Hexachlorobenzene (HCB) is a persistent (poorly degradable) organic pollutant that is ubiquitously distributed in the environment and accumulates in the food chain due to its high lipid solubility. HCB is referred to as a "POP" ("persistent organic pollutant"). Due to its harmful properties, HCB was banned for agricultural use (fungicide) in the European Community in 1981. HCB is one of 12 chlorine compounds that were banned worldwide by the Stockholm Convention in 2004.
Since hexachlorobenzene is ubiquitous in the environment, there are also residues of it in food and feed. HCB has also been used in the production of explosives and synthetic rubber, and is formed as a by-product in the synthesis of various organic compounds. Inputs to the environment in the past were mainly from the use of HCB as a fungicide in agriculture and from emissions from industry and combustion processes. Today, contaminated sites (landfills) can still act as a source of inputs to the environment.
Situation in Austria
Maximum residue levels in food and feed are regulated by law in Regulation (EC) No. 396/2005 of the European Parliament and of the Council of February 23, 2005, as amended.
We regularly test food and feed for the banned active ingredient HCB as part of official food inspections. Exceedances of the maximum levels are usually only detected in pumpkin seeds and pumpkin seed oils.
The maximum levels set in the European Union apply only to primary products (agricultural raw material e.g. milk) while for processed products (e.g. butter, curd...) the result is related to the fat content of the starting product. Thus, there is only one fixed maximum value for milk, but no specifically fixed maximum values for dairy products such as butter, curd, etc. Therefore, the maximum value for milk of 0.005 mg/kg cannot be transferred 1:1 to butter, even if the measured value in butter is higher. Therefore, for butter, the value in the milk from which this butter was produced is calculated on the basis of its fat content.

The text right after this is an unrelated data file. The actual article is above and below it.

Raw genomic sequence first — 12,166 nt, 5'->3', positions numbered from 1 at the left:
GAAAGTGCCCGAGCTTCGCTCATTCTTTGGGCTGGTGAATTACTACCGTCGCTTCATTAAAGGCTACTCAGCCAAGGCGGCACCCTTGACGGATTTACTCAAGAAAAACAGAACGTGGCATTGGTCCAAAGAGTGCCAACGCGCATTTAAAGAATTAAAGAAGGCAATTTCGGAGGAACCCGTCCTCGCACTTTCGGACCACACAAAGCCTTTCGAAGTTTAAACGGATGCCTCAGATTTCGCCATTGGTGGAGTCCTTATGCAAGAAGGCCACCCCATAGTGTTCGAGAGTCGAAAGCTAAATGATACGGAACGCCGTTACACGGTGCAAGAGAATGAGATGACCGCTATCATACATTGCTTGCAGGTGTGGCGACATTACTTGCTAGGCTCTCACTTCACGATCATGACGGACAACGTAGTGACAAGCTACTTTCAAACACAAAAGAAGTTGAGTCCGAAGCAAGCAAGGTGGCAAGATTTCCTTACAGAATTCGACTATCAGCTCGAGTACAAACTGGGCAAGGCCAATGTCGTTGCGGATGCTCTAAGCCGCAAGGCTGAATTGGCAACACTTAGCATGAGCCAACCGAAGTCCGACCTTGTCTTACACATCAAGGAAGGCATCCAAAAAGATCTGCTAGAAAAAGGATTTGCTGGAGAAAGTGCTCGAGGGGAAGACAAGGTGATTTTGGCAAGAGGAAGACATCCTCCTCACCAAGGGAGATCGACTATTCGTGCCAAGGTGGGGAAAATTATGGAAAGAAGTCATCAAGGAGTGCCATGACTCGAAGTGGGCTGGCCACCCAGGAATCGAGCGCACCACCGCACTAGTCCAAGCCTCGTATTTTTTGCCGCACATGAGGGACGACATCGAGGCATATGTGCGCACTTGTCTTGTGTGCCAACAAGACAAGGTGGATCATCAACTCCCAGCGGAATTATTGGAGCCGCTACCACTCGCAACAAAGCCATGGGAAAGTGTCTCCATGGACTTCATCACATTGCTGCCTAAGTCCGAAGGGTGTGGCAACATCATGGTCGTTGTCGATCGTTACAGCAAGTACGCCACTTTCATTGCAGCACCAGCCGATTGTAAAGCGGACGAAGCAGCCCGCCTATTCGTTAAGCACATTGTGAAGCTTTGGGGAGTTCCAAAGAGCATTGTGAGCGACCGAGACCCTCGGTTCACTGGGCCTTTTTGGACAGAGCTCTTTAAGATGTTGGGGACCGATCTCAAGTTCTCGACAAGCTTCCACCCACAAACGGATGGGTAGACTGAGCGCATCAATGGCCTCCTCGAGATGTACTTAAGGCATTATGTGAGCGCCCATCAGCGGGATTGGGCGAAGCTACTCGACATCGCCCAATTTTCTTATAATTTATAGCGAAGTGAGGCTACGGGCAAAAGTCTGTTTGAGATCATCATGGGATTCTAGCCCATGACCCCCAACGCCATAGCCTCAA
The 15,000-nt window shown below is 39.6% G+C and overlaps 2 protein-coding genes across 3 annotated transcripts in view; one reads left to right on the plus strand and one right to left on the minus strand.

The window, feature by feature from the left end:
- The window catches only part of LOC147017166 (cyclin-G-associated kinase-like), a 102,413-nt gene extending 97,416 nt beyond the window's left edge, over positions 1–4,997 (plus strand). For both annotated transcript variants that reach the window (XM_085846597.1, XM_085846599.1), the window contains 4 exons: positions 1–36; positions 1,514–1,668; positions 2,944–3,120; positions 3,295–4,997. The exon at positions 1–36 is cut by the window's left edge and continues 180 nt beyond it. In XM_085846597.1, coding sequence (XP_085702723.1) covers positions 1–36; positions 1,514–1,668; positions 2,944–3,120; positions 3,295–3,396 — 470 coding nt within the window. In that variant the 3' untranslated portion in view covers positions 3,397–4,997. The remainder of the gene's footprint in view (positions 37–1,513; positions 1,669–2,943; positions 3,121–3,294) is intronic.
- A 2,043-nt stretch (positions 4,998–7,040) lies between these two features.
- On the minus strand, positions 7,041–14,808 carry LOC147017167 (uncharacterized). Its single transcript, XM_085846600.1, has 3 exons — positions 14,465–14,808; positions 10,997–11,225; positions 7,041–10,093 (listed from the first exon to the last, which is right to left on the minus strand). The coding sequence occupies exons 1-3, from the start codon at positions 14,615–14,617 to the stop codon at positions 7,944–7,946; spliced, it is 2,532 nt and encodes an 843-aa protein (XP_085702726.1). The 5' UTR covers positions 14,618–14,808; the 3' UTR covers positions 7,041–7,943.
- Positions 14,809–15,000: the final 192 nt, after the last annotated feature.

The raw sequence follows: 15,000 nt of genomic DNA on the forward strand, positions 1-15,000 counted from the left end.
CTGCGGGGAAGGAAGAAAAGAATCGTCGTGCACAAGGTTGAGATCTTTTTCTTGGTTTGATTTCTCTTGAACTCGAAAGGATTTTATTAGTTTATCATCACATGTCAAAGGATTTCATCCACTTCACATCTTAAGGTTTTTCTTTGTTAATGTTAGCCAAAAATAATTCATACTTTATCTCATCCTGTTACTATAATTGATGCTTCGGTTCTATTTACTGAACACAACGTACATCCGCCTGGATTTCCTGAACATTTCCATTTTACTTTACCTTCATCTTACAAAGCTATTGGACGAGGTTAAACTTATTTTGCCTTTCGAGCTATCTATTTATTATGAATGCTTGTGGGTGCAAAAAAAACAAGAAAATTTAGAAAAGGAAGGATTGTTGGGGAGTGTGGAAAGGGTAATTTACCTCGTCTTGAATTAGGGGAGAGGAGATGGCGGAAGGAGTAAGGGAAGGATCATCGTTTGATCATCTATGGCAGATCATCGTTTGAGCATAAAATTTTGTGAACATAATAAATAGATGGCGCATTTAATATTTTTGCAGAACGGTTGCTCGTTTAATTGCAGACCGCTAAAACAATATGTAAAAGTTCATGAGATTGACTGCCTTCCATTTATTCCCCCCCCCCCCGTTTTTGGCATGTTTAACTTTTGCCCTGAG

The different maximum levels for HCB result from the particularly good fat solubility of HCB: the higher the fat content in the food, the higher the limit value. It must be noted that a mere exceeding of the maximum levels per se is not associated with a health hazard, but in any case requires a separate expert evaluation.
A specific query on the maximum residue levels of hexachlorobenzene in food and feed can be carried out on the following database (information onpesticides, residues, hexachlorobenzene):EU database on pesticide residues.
Last updated: 10.10.2023